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Greenwald case: Silence the media, compromise freedom

August 23, 2013

By Heather Blake

Editor’s note: Heather Blake is the UK director for Reporters Without Borders (Reporters Sans Frontières) and a research associate to the Changing Character of War Programme, Oxford University. She is the rapporteur for human rights foreign policy reports on Responsibility to Protect, the U.N. Human Rights Council Review and the occupied Palestinian Territories; and is working on her fourth policy report on Kidnapping for Ransom. She also advises governments and the U.N. on human rights issues, primarily on theMiddle East and North Africa.

Heather Blake

Heather Blake

(CNN) — Over the past two years the United Kingdom’s press freedom ranking has declined.

In the 2011/2012 Reporters Sans Frontieres (RSF) index, the UK ranked 28th out of 179 countries, and in the 2013 index the country went down a point ranking at 29 out of 179 countries.

The UK prides itself on being a country with a long heritage of upholding the rights of individuals accompanied by a free and strong press. The UK government is a P5 member of the U.N. Security Council, a leading country in the G8, European Union, and the Commonwealth, and uses its influence to advocate for human rights to be respected globally.

Two years ago, the News of the World phone hacking scandal shook the institutional confidence of the UK media to its core. The UK’s innate belief of the right to a free and strong press betrayed the innate respect of the same national belief — the rights of individuals. The conclusions found in the Lord Judge Leveson inquiry cemented this scandal as not only unprecedented but raised the question, for the first time ever, if legislation was needed to regulate the UK press?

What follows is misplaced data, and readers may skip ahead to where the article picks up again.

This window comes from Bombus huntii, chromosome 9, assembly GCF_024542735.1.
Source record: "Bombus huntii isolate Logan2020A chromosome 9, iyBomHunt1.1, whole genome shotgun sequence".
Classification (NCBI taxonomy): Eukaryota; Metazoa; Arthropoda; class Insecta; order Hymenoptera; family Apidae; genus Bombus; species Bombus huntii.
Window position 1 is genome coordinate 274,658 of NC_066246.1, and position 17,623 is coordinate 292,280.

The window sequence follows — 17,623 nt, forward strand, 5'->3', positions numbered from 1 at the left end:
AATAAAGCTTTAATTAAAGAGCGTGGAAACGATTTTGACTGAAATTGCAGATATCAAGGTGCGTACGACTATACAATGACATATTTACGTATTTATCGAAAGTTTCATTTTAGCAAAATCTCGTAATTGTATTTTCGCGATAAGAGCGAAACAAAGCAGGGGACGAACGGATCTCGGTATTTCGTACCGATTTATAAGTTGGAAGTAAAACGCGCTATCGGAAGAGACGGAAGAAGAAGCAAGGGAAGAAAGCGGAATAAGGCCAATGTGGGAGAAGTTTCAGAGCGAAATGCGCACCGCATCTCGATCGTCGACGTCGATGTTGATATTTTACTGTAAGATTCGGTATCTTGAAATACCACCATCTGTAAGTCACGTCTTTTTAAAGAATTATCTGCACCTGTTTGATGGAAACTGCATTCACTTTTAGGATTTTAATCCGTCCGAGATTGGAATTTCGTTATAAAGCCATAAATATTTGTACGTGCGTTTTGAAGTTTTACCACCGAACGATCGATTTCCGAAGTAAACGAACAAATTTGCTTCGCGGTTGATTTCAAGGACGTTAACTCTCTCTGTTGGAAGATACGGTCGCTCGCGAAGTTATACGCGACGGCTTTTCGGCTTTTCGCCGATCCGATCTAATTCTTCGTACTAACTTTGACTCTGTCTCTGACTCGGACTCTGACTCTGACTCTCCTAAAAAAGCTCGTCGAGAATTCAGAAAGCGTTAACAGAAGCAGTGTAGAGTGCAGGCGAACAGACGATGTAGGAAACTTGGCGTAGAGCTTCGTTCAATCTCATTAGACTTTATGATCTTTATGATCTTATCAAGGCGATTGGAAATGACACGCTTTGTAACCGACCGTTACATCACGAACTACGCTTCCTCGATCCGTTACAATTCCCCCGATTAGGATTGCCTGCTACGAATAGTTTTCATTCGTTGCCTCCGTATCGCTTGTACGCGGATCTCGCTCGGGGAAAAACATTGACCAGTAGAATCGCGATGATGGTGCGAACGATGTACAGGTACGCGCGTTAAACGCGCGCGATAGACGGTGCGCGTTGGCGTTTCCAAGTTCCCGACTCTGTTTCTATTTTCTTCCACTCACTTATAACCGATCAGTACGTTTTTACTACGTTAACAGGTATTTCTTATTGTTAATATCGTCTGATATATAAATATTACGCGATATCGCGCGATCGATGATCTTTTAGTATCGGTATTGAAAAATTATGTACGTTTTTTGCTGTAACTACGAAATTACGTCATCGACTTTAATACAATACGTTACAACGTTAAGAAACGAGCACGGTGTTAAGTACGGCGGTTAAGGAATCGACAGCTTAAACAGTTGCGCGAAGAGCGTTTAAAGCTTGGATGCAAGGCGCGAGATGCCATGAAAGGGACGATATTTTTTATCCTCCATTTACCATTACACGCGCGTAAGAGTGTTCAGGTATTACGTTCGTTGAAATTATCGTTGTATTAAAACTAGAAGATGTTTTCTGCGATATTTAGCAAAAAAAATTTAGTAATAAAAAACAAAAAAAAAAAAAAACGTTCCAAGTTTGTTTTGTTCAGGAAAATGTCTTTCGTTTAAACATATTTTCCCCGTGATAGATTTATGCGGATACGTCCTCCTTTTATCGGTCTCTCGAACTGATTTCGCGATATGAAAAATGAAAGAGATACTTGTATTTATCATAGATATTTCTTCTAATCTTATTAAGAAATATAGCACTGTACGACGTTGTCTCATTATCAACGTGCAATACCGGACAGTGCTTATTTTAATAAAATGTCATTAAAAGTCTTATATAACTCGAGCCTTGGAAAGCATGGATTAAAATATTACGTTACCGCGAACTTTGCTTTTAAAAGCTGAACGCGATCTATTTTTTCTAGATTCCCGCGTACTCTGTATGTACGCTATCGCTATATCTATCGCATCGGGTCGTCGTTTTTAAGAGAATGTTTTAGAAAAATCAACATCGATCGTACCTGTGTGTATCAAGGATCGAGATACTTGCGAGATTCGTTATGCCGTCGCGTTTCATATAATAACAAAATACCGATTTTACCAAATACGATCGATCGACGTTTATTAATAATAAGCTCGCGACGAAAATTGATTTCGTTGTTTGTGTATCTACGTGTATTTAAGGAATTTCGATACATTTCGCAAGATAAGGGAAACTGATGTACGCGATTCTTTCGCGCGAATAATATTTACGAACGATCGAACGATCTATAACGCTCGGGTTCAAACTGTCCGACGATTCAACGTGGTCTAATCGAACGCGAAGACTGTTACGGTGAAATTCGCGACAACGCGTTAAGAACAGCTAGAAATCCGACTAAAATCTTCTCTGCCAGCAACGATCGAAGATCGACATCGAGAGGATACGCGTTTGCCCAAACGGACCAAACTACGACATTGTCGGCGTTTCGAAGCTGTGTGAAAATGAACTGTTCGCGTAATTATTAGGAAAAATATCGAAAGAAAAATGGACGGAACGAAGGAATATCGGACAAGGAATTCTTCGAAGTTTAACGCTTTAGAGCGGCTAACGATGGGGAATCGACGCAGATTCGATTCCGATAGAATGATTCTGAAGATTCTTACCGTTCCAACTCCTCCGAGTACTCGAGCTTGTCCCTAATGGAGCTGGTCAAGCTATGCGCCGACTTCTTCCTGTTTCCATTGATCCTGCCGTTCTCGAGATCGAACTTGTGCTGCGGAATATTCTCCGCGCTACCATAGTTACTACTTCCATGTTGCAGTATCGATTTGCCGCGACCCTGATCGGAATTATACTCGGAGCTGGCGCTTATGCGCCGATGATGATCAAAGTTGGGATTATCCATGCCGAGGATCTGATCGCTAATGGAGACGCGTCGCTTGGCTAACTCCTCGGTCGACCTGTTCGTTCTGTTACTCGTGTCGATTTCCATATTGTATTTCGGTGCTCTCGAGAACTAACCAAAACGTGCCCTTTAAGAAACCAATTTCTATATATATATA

Much debate led to the draft Royal Charter for UK Press Self-Regulation. The draft document outlines how the UK should devise a self-regulatory body within its longstanding history of media freedom. The UK is now faced with yet another situation that has shocked the international community and shaken the country’s press freedom identity for a second time — the detention of David Miranda (assisting his partner, Guardian journalist Glenn Greenwald). The Greenwald/ Miranda case, however, flies in the face of the argument of UK press self-regulation and raises great concern over terrorism laws, investigative journalism and the protection of journalists’ sources.

The question remains, however, does the UK’s press freedom ranking reflect the debate now ensuing the country on UK press regulation and now the protection of journalists sources, or is there more to the methodology of the UK ranking than meets the eye? In other words, can the UK improve its ranking?

The research is based on a two tiered system: In-house research and a questionnaire sent to press freedom experts and journalists.

RSF’s research for the UK’s 2013 ranking focused on areas of concern such as, the [then] libel laws (which had been reformed after the publication of the 2013 index), the draft Communications Data Bill, which had been rejected but is now under reconsideration and, lastly, elements of the UK anti-terror laws. Read more at CNN.


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